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The Five Greatest Burgers In Texas

The best of the best burgers in Texas.

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The juices will drip down your chin, the mustard will stain your shirt, the cheese will wreck your diet. The state’s most prodigious patties await your inner carnivore.


Photograph by Jody Horton

burger_noBrisket Burger With Pork Belly
Folc, San Antonio
$18 (includes potatoes)
It’s hard not to salivate when this burger lands at your table. Known for New American fare that combines elegant plates and complex techniques, Folc delivers a brisket-and-pork-belly burger that offers a near-salacious experience. Cast aside any notions of neatness, because your linen napkin will definitely earn its keep. The tender patty has an over-the-top 70-to-30 meat-to-fat ratio, but what sends it over the moon is a slice of seared pork belly. The duo pairs well with a sunny-side-up egg—sop up any runaway yolk with Folc’s excellent blanched-and-fried fingerling potatoes. 226 E. Olmos Dr, 210-822-0100. Tue–Sat 11–2:30 & 5:30–10, Sun 11–3.


Photograph by Jody Horton

burger_no2Congress Burger
Second Bar + Kitchen, Austin
You may need a wet wipe before it’s over, because this burger is monumentally juicy. The sumptuous blend of brisket and chuck comes nicely seasoned between a thatch of Gruyère and shallot confit. Making it extremely easy to customize are sides of leaf lettuce, tomatoes, and sweet pickles, not to mention two ramekins with sharp mustard and homemade ketchup. If you feel the need to branch out, add seared foie gras or pork belly (but, dear God, not both). Afterward, indulge in prime downtown people-watching from the terrace or the cacophonous dining room. 200 Congress Ave, 512-827-2750. Sun–Thur 11–11:30, Fri & Sat 11–1:30 a.m.


Photograph by John Davidson

burger_no3L.U.S.T. Burger
The Bearded Lady, Fort Worth
Where does lust begin? At the first glimpse of this lascivious creation, or upon sinking your teeth into it? Its half-pound hand-formed patty clocks in at 78-percent-lean Prime Angus chuck and comes studded with chopped roasted poblano and feta. Measuring three quarters of an inch thick, it’s topped with melted Gouda cheese, avocado, and caramelized onion tendrils. Extras come alongside: a fluffy green lettuce leaf; a sweet, firm tomato slice; and a spicy house-made sour pickle or two. L.U.S.T. is especially enjoyable if accompanied by a brew on tap—the twenties-era cottage and patio are home to the most popular craft beer bar in town. 1229 Seventh Ave, 817-349-9832. Tue–Sun 11–2 a.m.

Photograph by John Davidson

burger_no4Pimento Cheese Burger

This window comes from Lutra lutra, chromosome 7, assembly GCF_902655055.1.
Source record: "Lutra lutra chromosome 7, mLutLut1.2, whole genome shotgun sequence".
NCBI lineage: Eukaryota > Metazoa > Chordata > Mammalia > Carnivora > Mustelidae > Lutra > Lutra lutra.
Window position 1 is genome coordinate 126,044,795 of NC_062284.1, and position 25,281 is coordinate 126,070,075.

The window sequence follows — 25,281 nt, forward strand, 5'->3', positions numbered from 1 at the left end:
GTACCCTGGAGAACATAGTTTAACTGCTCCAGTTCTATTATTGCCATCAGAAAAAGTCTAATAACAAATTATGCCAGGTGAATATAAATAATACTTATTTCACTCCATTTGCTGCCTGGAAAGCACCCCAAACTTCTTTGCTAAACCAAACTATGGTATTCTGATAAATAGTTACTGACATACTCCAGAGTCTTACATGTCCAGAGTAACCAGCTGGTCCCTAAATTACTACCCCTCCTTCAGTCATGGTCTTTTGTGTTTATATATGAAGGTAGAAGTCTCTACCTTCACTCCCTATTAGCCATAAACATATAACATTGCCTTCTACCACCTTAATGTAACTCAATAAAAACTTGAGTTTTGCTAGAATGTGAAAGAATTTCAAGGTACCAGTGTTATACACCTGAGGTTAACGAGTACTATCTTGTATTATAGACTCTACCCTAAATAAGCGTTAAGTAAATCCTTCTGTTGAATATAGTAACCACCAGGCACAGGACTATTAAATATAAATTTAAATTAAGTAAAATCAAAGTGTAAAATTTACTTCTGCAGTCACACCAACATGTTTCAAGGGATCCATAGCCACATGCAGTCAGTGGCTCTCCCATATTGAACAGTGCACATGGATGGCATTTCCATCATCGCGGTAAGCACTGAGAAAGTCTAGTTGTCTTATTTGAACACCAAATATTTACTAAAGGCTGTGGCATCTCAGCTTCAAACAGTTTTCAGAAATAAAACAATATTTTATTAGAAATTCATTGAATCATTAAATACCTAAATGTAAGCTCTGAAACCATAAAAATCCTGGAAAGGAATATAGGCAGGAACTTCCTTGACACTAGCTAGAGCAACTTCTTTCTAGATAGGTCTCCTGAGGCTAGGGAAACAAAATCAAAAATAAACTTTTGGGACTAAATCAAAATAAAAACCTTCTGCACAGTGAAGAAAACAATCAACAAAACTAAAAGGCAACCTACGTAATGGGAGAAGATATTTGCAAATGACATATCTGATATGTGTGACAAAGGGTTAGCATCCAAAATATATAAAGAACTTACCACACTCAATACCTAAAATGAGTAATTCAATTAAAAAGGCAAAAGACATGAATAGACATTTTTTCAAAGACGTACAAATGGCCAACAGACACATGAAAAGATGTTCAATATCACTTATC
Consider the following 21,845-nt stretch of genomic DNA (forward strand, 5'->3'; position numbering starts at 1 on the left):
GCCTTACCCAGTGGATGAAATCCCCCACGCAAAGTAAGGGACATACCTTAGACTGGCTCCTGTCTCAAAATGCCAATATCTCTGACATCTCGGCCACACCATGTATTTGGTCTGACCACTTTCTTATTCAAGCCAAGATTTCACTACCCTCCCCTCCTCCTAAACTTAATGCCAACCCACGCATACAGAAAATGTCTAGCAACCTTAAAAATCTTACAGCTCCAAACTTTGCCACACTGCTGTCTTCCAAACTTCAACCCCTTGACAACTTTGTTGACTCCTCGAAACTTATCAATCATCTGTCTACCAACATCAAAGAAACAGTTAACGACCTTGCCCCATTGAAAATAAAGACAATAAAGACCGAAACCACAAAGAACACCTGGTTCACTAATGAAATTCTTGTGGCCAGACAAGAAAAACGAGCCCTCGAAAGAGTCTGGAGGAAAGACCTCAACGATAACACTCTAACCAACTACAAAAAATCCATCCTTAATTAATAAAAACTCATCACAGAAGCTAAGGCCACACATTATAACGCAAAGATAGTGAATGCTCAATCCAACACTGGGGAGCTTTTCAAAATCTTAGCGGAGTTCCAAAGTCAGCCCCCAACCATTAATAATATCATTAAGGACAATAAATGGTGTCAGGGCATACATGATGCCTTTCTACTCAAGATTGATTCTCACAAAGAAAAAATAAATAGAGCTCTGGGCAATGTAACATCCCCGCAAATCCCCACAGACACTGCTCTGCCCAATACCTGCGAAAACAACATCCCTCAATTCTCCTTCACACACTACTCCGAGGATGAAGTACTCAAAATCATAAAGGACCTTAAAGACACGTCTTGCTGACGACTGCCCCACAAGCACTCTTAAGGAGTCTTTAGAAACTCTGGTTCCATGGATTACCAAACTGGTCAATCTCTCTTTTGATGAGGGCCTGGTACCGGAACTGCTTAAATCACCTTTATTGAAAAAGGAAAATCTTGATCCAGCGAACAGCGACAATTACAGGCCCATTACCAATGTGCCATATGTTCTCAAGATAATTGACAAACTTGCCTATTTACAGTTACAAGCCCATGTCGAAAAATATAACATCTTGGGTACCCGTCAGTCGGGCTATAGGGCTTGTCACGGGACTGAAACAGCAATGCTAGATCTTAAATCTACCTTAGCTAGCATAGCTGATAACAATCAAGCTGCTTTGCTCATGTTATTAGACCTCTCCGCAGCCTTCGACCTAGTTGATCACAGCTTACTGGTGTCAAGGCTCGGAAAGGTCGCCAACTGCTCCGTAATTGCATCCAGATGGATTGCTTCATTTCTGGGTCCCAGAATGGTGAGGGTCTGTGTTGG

Knife, Dallas
$14 (includes fries)
Chef John Tesar constructs this all-sirloin steakhouse burger with fanatical attention to detail. He sears a six-ounce patty of 44 Farms beef to a rosy medium-rare on a griddle, then pumps it up with a tangle of sautéed red onions and a huge scoop of house-made, Tabasco-spiked pimento cheese. He tucks the whole gooey mess into a lightly toasted bun lined with a single leaf of Bibb lettuce. “The lettuce is a bib,” says Tesar. “It keeps the juices and grilled onions and cheese from soaking through.” The result tastes like the Fourth of July, a family reunion, and a summer picnic all rolled into one. The Highland Dallas hotel, 5300 E. Mockingbird Ln; 214-443-9339. Mon–Thur 11:30–2 & 5–11, Fri & Sat 11:30–2 & 5–midnight, Sun 11:15–2 & 5–10.


Photograph by Jody Horton

burger_no5Philly Cheese Steak Burger
Original Hubcap Grill, Houston
There’s a special place in the hearts of burger fans for a juicy, char-y slab of ground beef topped with even more beef. Such is the case here, with owner Ricky Craig’s redoubtable hand-formed all-chuck patties smothered in a promiscuous pile of thin-sliced ribeye soaked in a savory mayo sauce with Swiss cheese, grilled onions, and bell peppers. Despite the high level of ooziness, the house-made buns form a sturdy platform for easy eating. 1111 Prairie, 713-223-5885. Mon–Sat 11–3. Multiple locations.

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  • James Alias

    Brisket and Cheese Steak are not burgers aka hamburgers aka ground sirloin so while they may taste great they are not burgers. Kincaids on Camp Bowie – not the other pretend Kicaids is an example of a very good hamburger and isn’t all dressed out with what is popular today, just a good old fashioned hamburger, nothing less, nothing more – that is the standard to compare against.

    • Thepixelarchitect

      And you judge movies against old black and white talkies?

      How about comparing Beyoncé with Ethel Mermen?

      Ooh, I bet you think a 1956 Edsel is the standard to judge a porche 911 against?

      Much like time, burgers haves moved forward as well. But thanks for sharing your opinion.

      • John Dee

        I guess English “Haves” moved forward as well… too?! Like the Lil Ole Lady from the Wendy’s commercial use to say… “Where’s The Beef”! Most people prefer to taste the main ingredient as I do also. If you have a lousy tasting Beef and have to hide it. Then you failed at prep and cooking it. Great tasting food is simplistic. Not a major demolition of flavors crashing.
        Personally.. I prefer Ethel Mermen and the real classy flavor she exudes to everyone. Over the no class Beyoncé kiss her butt attitude leaves a bad taste everywhere.
        By the way… Your Welcome for MY opinion!

  • Leslie

    I cannot believe Hopdoddy isn’t on the list especially over the Congress burger! Give me a break. I can’t take this list seriously.

  • Ken Couger

    Where’s Alamo Springs Cafe’s Cover Burger?